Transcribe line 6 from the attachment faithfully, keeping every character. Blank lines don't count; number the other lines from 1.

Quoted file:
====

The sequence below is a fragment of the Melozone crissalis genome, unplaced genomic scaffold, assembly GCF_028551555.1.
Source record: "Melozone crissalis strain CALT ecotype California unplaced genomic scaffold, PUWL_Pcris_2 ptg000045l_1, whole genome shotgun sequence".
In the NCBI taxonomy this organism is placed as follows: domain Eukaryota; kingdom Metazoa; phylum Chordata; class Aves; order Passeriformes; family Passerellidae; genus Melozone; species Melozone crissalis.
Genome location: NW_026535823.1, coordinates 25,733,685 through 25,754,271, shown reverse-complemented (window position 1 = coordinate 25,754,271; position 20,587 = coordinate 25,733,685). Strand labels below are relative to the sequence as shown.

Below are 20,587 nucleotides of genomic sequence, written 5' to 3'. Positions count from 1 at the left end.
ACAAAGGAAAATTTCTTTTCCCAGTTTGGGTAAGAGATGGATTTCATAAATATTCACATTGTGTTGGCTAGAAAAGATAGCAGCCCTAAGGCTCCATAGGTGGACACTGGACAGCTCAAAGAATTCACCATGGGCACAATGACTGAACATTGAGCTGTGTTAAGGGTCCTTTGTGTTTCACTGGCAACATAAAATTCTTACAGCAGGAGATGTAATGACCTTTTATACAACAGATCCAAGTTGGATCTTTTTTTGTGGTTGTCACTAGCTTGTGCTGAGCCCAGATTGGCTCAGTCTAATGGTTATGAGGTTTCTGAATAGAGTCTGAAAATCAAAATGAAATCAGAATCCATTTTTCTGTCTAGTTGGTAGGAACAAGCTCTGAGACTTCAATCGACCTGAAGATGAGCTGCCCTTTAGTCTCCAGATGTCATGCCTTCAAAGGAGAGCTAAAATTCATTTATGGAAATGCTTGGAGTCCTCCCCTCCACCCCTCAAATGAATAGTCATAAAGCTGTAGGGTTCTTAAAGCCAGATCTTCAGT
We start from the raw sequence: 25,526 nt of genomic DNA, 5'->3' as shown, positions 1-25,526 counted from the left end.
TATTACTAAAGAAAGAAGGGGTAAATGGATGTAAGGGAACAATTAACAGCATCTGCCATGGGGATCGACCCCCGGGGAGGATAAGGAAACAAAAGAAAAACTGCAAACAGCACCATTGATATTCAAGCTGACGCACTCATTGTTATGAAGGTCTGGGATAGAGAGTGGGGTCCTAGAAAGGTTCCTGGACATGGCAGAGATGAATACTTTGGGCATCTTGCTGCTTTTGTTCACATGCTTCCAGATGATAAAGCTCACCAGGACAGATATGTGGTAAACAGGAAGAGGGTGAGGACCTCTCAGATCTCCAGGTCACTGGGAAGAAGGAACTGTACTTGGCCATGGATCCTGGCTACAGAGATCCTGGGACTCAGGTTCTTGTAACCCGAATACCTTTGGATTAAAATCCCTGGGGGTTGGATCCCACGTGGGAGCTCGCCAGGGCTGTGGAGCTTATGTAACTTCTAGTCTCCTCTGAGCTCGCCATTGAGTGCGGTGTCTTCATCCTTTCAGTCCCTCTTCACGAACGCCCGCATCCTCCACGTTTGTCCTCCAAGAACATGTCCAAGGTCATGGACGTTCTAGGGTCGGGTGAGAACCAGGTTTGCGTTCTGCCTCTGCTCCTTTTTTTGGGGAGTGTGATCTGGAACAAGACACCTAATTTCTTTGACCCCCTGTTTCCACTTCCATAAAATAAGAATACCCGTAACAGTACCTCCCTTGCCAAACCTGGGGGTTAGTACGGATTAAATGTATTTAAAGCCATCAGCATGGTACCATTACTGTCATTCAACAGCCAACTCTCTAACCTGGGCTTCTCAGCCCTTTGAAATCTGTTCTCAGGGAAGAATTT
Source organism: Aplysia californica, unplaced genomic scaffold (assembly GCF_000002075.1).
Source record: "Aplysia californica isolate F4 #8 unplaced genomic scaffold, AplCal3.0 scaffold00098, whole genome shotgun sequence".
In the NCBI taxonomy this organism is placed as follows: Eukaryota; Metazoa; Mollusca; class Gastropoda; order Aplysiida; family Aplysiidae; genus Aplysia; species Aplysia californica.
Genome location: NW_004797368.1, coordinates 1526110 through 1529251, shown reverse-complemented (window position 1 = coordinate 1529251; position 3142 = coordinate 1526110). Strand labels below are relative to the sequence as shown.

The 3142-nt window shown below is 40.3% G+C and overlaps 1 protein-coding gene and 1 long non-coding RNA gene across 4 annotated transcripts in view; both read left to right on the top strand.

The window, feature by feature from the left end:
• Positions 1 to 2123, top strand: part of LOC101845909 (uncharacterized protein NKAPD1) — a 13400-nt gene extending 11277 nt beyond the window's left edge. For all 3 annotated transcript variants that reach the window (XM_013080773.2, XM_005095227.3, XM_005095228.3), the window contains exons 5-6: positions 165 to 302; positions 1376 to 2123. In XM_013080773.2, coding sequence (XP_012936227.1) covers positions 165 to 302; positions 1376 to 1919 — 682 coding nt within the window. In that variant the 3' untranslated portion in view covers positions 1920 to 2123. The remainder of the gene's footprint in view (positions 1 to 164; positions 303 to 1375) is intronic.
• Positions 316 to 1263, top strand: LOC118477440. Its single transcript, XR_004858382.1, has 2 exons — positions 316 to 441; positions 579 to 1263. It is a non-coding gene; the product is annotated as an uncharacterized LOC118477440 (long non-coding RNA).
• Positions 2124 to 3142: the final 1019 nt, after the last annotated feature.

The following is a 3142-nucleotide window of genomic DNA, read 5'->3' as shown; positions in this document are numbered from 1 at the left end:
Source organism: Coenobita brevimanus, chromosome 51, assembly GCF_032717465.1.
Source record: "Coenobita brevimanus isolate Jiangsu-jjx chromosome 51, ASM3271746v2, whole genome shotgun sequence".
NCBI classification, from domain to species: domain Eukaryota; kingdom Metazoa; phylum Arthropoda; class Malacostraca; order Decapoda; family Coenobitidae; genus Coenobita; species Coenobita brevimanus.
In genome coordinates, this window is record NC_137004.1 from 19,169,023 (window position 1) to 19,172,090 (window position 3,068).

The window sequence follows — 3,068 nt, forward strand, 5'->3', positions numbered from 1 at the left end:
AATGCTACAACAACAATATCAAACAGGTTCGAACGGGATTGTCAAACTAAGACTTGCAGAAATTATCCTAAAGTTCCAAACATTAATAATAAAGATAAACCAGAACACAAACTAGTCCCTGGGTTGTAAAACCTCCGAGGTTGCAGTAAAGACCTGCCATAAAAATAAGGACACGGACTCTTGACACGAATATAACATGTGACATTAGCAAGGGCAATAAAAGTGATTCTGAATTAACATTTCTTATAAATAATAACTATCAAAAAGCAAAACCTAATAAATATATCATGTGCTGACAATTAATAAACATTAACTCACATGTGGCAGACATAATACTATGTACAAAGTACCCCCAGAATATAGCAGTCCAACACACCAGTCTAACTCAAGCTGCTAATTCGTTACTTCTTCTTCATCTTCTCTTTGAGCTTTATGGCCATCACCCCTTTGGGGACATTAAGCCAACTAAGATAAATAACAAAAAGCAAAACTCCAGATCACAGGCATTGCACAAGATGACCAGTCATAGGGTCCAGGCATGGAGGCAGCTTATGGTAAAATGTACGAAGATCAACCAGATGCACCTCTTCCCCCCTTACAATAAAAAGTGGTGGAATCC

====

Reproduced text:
ACAAAGGAAAATTTCTTTTCCCAGTTTGGGTAAGAGATGGATTTCATAAATATTCACATTGTGTTGGCTAGAAAAGATAGCAGCCCTAAGGCTCCATAGGTGGACACTGGACAGCTCAAAGAATTCACCATGGGCACAATGACTGAACATTGAGCTGTGTTAAGGGTCCTTTGTGTTTCACTGGCAACATAAAATTCTTACAGCAGGAGATGTAATGACCTTTTATACAACAGATCCAAGTTGGATCTTTTTTTGTGGTTGTCACTAGCTTGTGCTGAGCCCAGATTGGCTCAGTCTAATGGTTATGAGGTTTCTGAATAGAGTCTGAAAATCAAAATGAAATCAGAATCCATTTTTCTGTCTAGTTGGTAGGAACAAGCTCTGAGACTTCAATCGACCTGAAGATGAGCTGCCCTTTAGTCTCCAGATGTCATGCCTTCAAAGGAGAGCTAAAATTCATTTATGGAAATGCTTGGAGTCCTCCCCTCCACCCCTCAAATGAATAGTCATAAAGCTGTAGGGTTCTTAAAGCCAGATCTTCAGT